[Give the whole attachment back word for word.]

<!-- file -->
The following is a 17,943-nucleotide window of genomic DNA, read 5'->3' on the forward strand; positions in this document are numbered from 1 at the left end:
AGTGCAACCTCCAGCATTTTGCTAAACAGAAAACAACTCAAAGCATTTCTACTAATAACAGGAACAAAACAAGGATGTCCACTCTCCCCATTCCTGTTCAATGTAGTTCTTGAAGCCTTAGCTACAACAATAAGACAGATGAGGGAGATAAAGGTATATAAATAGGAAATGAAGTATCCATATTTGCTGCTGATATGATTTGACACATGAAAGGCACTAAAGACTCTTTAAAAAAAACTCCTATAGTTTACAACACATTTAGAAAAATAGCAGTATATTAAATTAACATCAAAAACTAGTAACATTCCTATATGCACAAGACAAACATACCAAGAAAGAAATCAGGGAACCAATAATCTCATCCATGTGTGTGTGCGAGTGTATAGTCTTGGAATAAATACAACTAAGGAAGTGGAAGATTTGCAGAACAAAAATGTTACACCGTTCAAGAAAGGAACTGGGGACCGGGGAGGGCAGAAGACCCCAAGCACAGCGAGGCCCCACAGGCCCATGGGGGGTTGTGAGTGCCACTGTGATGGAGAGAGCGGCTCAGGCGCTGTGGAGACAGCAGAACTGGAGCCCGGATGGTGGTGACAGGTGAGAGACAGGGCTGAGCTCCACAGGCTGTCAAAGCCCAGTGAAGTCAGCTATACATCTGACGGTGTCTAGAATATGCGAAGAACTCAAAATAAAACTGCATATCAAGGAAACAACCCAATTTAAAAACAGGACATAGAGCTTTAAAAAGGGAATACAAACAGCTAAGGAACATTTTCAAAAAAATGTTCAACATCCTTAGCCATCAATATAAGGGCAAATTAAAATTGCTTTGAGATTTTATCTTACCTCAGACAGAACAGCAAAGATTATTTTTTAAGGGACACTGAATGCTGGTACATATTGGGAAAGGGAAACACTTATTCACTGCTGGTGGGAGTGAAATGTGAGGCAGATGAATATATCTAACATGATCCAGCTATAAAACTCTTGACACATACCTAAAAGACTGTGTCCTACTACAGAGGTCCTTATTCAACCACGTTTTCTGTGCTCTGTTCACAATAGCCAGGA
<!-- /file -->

The following is a 17,943-nucleotide window of genomic DNA, read 5'->3' on the forward strand; positions in this document are numbered from 1 at the left end:
AGTGCAACCTCCAGCATTTTGCTAAACAGAAAACAACTCAAAGCATTTCTACTAATAACAGGAACAAAACAAGGATGTCCACTCTCCCCATTCCTGTTCAATGTAGTTCTTGAAGCCTTAGCTACAACAATAAGACAGATGAGGGAGATAAAGGTATATAAATAGGAAATGAAGTATCCATATTTGCTGCTGATATGATTTGACACATGAAAGGCACTAAAGACTCTTTAAAAAAAACTCCTATAGTTTACAACACATTTAGAAAAATAGCAGTATATTAAATTAACATCAAAAACTAGTAACATTCCTATATGCACAAGACAAACATACCAAGAAAGAAATCAGGGAACCAATAATCTCATCCATGTGTGTGTGCGAGTGTATAGTCTTGGAATAAATACAACTAAGGAAGTGGAAGATTTGCAGAACAAAAATGTTACACCGTTCAAGAAAGGAACTGGGGACCGGGGAGGGCAGAAGACCCCAAGCACAGCGAGGCCCCACAGGCCCATGGGGGGTTGTGAGTGCCACTGTGATGGAGAGAGCGGCTCAGGCGCTGTGGAGACAGCAGAACTGGAGCCCGGATGGTGGTGACAGGTGAGAGACAGGGCTGAGCTCCACAGGCTGTCAAAGCCCAGTGAAGTCAGCTATACATCTGACGGTGTCTAGAATATGCGAAGAACTCAAAATAAAACTGCATATCAAGGAAACAACCCAATTTAAAAACAGGACATAGAGCTTTAAAAAGGGAATACAAACAGCTAAGGAACATTTTCAAAAAAATGTTCAACATCCTTAGCCATCAATATAAGGGCAAATTAAAATTGCTTTGAGATTTTATCTTACCTCAGACAGAACAGCAAAGATTATTTTTTAAGGGACACTGAATGCTGGTACATATTGGGAAAGGGAAACACTTATTCACTGCTGGTGGGAGTGAAATGTGAGGCAGATGAATATATCTAACATGATCCAGCTATAAAACTCTTGACACATACCTAAAAGACTGTGTCCTACTACAGAGGTCCTTATTCAACCACGTTTTCTGTGCTCTGTTCACAATAGCCAGGA